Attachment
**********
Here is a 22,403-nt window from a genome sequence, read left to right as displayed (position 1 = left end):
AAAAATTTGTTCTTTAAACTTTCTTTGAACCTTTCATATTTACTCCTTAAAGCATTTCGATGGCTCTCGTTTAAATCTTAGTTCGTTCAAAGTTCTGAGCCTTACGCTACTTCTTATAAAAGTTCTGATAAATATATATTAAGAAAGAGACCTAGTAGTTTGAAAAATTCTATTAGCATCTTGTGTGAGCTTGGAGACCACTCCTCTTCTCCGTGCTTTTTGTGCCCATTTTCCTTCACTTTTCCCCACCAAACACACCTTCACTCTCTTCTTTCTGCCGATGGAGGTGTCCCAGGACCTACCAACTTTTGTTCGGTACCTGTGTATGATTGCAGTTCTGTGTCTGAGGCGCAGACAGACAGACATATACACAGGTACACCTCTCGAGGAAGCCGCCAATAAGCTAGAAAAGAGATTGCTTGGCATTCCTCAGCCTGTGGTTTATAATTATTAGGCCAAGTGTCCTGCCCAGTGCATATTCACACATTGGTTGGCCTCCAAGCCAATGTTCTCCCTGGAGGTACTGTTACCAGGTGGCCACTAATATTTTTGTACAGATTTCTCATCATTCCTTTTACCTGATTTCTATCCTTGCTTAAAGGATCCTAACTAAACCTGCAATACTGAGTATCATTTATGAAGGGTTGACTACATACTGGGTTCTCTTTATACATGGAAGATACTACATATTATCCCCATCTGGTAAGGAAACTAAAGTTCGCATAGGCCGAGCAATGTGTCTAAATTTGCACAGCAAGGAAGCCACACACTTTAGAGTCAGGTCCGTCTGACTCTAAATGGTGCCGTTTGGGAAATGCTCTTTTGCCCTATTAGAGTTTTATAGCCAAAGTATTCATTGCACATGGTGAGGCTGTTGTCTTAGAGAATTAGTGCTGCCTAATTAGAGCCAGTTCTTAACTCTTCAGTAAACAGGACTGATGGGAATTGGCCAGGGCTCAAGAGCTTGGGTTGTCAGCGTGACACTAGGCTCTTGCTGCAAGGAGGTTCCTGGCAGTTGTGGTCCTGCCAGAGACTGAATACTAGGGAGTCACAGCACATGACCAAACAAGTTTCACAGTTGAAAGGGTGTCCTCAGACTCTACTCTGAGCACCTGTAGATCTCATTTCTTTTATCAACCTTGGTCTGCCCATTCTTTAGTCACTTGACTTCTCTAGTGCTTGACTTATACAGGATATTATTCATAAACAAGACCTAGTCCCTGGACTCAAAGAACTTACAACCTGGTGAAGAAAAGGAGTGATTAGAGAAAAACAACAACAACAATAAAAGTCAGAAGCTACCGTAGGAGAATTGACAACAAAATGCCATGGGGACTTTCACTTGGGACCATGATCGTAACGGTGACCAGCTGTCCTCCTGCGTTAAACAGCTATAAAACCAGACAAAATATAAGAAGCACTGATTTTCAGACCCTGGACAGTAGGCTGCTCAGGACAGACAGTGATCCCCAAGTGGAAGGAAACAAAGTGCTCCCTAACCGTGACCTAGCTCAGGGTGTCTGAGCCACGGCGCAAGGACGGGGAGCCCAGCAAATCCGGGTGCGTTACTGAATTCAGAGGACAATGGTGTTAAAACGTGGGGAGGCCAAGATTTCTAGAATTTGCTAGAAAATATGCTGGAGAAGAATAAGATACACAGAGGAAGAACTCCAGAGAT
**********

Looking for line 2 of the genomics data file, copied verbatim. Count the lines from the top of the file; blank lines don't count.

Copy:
AAAAATTTGTTCTTTAAACTTTCTTTGAACCTTTCATATTTACTCCTTAAAGCATTTCGATGGCTCTCGTTTAAATCTTAGTTCGTTCAAAGTTCTGAGCCTTACGCTACTTCTTATAAAAGTTCTGATAAATATATATTAAGAAAGAGACCTAGTAGTTTGAAAAATTCTATTAGCATCTTGTGTGAGCTTGGAGACCACTCCTCTTCTCCGTGCTTTTTGTGCCCATTTTCCTTCACTTTTCCCCACCAAACACACCTTCACTCTCTTCTTTCTGCCGATGGAGGTGTCCCAGGACCTACCAACTTTTGTTCGGTACCTGTGTATGATTGCAGTTCTGTGTCTGAGGCGCAGACAGACAGACATATACACAGGTACACCTCTCGAGGAAGCCGCCAATAAGCTAGAAAAGAGATTGCTTGGCATTCCTCAGCCTGTGGTTTATAATTATTAGGCCAAGTGTCCTGCCCAGTGCATATTCACACATTGGTTGGCCTCCAAGCCAATGTTCTCCCTGGAGGTACTGTTACCAGGTGGCCACTAATATTTTTGTACAGATTTCTCATCATTCCTTTTACCTGATTTCTATCCTTGCTTAAAGGATCCTAACTAAACCTGCAATACTGAGTATCATTTATGAAGGGTTGACTACATACTGGGTTCTCTTTATACATGGAAGATACTACATATTATCCCCATCTGGTAAGGAAACTAAAGTTCGCATAGGCCGAGCAATGTGTCTAAATTTGCACAGCAAGGAAGCCACACACTTTAGAGTCAGGTCCGTCTGACTCTAAATGGTGCCGTTTGGGAAATGCTCTTTTGCCCTATTAGAGTTTTATAGCCAAAGTATTCATTGCACATGGTGAGGCTGTTGTCTTAGAGAATTAGTGCTGCCTAATTAGAGCCAGTTCTTAACTCTTCAGTAAACAGGACTGATGGGAATTGGCCAGGGCTCAAGAGCTTGGGTTGTCAGCGTGACACTAGGCTCTTGCTGCAAGGAGGTTCCTGGCAGTTGTGGTCCTGCCAGAGACTGAATACTAGGGAGTCACAGCACATGACCAAACAAGTTTCACAGTTGAAAGGGTGTCCTCAGACTCTACTCTGAGCACCTGTAGATCTCATTTCTTTTATCAACCTTGGTCTGCCCATTCTTTAGTCACTTGACTTCTCTAGTGCTTGACTTATACAGGATATTATTCATAAACAAGACCTAGTCCCTGGACTCAAAGAACTTACAACCTGGTGAAGAAAAGGAGTGATTAGAGAAAAACAACAACAACAATAAAAGTCAGAAGCTACCGTAGGAGAATTGACAACAAAATGCCATGGGGACTTTCACTTGGGACCATGATCGTAACGGTGACCAGCTGTCCTCCTGCGTTAAACAGCTATAAAACCAGACAAAATATAAGAAGCACTGATTTTCAGACCCTGGACAGTAGGCTGCTCAGGACAGACAGTGATCCCCAAGTGGAAGGAAACAAAGTGCTCCCTAACCGTGACCTAGCTCAGGGTGTCTGAGCCACGGCGCAAGGACGGGGAGCCCAGCAAATCCGGGTGCGTTACTGAATTCAGAGGACAATGGTGTTAAAACGTGGGGAGGCCAAGATTTCTAGAATTTGCTAGAAAATATGCTGGAGAAGAATAAGATACACAGAGGAAGAACTCCAGAGAT